Starting our day in the saddle
8am. The five riders in our team pose as Sandy takes a pre-ride photo. Our team comprises: Sandy, who supported us with delicious food, icy cold drinks and encouragement; Martin, who set the route and rode a fully tricked out randonneering bike, complete with gold bell and shiny fenders; Dino, who rode a single-speed freewheel called Frez; Rodney, who took up Dino’s challenge to ride the first 300km in a single gear despite having a full complement of gears available on his racing steed; James, who was the youngest in the group at 24 years old; and me.
Pumping along speed
As we set off, we had 360km of wide open Lockyer Valley roads ahead of us. Martin led the way and set a quick pace. Every time I looked at my speedometer we were traveling somewhere between 28kph – 31kph.
Lockyer Valley Scenery
The recent rains and floods have turned the landscape lush and green. I made it a priority to look around and enjoy the scenery, rather than stressing about the long distance to the finish. This is a big change for me. I used to be so goal oriented that I couldn’t contemplate a long ride like this, but my new process-oriented view of the world allowed me to enjoy the scenery and process of traveling under my own power.
We followed flat quiet country roads for 70km to checkpoint 1. Along the way, we took a 4km detour when we turned right too early in a township. Little adventures like this are part of randoneering. After all, the purpose of being out on the road is not just to complete the challenge but also to explore countryside. We made good time to checkpoint 1 at Toogoolawa where Sandy had zuccini slice and hot cross buns ready for us, along with a mountain of bread rolls, lollies, bananas and salty potato chips. I was most excited by the icy cold can of Coke Sandy handed me. It really took the edge off the heat.
The roads started to roll gently after checkpoint 1. That’s not to say it became hilly; there were just some little lumps to roll over. The day warmed up significantly during this second stage of the ride, with the mercury rising to about 31’C (88’F). Our pace eased off for this 60km section as we all seemed to struggle a bit with the sun beating down off us and reflecting off the road.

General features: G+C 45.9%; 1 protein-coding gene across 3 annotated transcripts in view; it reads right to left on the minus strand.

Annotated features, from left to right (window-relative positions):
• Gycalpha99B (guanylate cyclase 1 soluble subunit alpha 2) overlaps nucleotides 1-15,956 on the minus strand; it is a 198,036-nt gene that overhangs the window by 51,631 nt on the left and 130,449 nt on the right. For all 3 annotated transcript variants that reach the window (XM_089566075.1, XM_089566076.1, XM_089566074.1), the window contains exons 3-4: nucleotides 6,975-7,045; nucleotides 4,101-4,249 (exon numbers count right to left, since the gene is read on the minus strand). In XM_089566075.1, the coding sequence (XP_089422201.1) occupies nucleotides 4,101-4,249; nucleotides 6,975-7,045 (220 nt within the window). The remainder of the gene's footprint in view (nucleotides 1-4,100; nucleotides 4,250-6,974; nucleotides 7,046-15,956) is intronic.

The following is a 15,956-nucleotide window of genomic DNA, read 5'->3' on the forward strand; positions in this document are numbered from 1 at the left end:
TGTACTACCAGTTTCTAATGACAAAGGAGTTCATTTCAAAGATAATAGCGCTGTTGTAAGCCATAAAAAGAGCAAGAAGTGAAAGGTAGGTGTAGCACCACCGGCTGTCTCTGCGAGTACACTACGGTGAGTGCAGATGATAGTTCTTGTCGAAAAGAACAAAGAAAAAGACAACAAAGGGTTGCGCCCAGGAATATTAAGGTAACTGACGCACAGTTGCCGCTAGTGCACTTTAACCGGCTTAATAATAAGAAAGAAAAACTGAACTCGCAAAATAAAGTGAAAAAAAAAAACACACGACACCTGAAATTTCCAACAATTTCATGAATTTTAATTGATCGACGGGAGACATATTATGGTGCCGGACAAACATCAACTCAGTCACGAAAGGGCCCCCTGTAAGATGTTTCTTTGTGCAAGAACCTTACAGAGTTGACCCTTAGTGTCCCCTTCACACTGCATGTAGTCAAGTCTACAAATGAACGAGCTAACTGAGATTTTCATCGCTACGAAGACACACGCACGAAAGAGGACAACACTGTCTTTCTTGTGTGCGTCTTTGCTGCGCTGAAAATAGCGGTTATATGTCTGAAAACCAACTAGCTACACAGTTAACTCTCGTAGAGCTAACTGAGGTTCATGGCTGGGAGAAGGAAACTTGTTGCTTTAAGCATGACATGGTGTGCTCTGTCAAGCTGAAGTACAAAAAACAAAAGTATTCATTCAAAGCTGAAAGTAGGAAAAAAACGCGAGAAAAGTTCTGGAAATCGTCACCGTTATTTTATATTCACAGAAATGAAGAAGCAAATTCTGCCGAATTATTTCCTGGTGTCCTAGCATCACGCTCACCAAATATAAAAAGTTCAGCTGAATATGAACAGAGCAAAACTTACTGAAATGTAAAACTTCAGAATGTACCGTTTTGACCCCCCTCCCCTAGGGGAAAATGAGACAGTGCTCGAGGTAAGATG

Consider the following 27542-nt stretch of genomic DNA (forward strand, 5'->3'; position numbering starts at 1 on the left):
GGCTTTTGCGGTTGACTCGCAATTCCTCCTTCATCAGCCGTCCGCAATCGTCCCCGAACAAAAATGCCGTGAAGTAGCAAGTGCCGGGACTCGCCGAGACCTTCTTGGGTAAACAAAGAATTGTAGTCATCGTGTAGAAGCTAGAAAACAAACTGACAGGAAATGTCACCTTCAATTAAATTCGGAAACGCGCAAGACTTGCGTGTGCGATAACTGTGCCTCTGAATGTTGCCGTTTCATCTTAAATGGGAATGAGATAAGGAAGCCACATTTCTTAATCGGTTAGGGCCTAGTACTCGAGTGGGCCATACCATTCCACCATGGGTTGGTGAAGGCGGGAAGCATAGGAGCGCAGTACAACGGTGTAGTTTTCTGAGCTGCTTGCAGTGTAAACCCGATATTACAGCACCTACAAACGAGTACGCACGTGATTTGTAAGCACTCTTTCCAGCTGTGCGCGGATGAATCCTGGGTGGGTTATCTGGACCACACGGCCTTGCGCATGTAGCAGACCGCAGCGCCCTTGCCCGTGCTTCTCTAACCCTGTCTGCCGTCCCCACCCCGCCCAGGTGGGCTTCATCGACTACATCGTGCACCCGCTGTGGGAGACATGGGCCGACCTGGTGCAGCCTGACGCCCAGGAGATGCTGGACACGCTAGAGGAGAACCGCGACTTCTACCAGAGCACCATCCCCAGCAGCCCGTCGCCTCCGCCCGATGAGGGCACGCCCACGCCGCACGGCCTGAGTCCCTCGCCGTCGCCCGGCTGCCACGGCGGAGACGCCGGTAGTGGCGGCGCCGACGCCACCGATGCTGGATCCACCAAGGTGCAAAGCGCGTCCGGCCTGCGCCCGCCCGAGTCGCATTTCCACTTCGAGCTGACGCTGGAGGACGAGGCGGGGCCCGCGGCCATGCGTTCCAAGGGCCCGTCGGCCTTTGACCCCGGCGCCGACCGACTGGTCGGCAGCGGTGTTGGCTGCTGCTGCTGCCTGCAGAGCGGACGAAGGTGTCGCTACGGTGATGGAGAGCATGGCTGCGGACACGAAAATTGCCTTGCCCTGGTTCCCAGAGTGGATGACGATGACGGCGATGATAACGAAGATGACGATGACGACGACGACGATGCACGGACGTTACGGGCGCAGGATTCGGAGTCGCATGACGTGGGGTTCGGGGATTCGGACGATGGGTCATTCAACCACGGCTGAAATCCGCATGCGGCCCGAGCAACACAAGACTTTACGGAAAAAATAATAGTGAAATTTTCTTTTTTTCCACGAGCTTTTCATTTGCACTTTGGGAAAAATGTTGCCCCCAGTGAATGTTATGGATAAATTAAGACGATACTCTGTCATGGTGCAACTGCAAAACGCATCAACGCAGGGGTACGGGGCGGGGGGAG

Stopping for a flat
This second stage saw the only flat in the ride. James was riding along in front of me when he called out the words no cyclist wants to say or hear, “oh no, I’ve got a flat” or words to that effect (usually with more expletives). I took the opportunity to take some photos as I waited for Dino and Rodney to help James repair the flat as Martin rode back.
Zipping along in the afternoon heat
Flat repaired, we set off again through the farmland. Our group spread out across and along the road. Without vehicular traffic, we enjoyed a rare victory: owning the road. We all had a chance to get to know each other as we enjoyed the team riding experience; something rare in Audax cycling, which is usually an individual experience, all-be-it a friendly one.
Atkinson Dam checkpoint
It was a relief to reach checkpoint 2 at Atkinson Dam. The first thing I did was stick my overheating head under a cold water tap. It was heavenly. While I was kneeling with my head down under the tap, Rodney was standing in the dam drinking a cold can of Coke as bemused picnickers watched on wondering what we crazy cyclists were doing out riding on a hot day. When we explained that we were riding 360km, they asked which charity we were raising money for. The looks on their faces when we told them we were just riding for fun was priceless.
Again, Sandy outdid herself by having an Everest-sized mountain of food available to us. She never once complained that we only ate bird-sized portions. Pasta salad was the feature on the menu. The cold pasta was flavoured with olives, sun-dried and fresh tomatoes, and herbs. Sandy also had more bread rolls, hot cross buns and zucchini slice. But the best thing was the milo with milk. It was exactly what I needed after about 130km of cycling.
An endless road of opportunity